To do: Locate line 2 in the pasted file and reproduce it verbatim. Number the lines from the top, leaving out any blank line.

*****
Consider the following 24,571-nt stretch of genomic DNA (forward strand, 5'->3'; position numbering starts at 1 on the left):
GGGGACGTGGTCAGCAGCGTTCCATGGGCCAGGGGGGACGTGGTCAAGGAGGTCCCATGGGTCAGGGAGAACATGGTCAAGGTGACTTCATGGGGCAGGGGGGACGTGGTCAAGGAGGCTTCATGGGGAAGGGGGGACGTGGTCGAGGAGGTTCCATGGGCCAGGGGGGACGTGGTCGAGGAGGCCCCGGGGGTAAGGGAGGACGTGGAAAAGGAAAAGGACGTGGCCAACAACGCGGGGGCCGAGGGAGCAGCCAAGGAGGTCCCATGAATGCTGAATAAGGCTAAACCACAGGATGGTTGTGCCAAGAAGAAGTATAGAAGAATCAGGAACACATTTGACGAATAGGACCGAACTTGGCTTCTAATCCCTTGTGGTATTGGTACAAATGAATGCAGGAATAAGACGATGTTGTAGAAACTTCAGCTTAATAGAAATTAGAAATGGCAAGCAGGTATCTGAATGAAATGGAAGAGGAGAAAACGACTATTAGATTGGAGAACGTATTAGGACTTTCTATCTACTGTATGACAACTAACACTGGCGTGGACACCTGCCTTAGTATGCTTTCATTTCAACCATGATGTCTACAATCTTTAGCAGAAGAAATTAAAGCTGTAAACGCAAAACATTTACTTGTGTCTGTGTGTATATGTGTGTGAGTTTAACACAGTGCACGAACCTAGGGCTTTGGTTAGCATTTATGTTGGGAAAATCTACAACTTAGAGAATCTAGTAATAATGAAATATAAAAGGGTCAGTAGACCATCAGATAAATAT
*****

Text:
GGGGACGTGGTCAGCAGCGTTCCATGGGCCAGGGGGGACGTGGTCAAGGAGGTCCCATGGGTCAGGGAGAACATGGTCAAGGTGACTTCATGGGGCAGGGGGGACGTGGTCAAGGAGGCTTCATGGGGAAGGGGGGACGTGGTCGAGGAGGTTCCATGGGCCAGGGGGGACGTGGTCGAGGAGGCCCCGGGGGTAAGGGAGGACGTGGAAAAGGAAAAGGACGTGGCCAACAACGCGGGGGCCGAGGGAGCAGCCAAGGAGGTCCCATGAATGCTGAATAAGGCTAAACCACAGGATGGTTGTGCCAAGAAGAAGTATAGAAGAATCAGGAACACATTTGACGAATAGGACCGAACTTGGCTTCTAATCCCTTGTGGTATTGGTACAAATGAATGCAGGAATAAGACGATGTTGTAGAAACTTCAGCTTAATAGAAATTAGAAATGGCAAGCAGGTATCTGAATGAAATGGAAGAGGAGAAAACGACTATTAGATTGGAGAACGTATTAGGACTTTCTATCTACTGTATGACAACTAACACTGGCGTGGACACCTGCCTTAGTATGCTTTCATTTCAACCATGATGTCTACAATCTTTAGCAGAAGAAATTAAAGCTGTAAACGCAAAACATTTACTTGTGTCTGTGTGTATATGTGTGTGAGTTTAACACAGTGCACGAACCTAGGGCTTTGGTTAGCATTTATGTTGGGAAAATCTACAACTTAGAGAATCTAGTAATAATGAAATATAAAAGGGTCAGTAGACCATCAGATAAATAT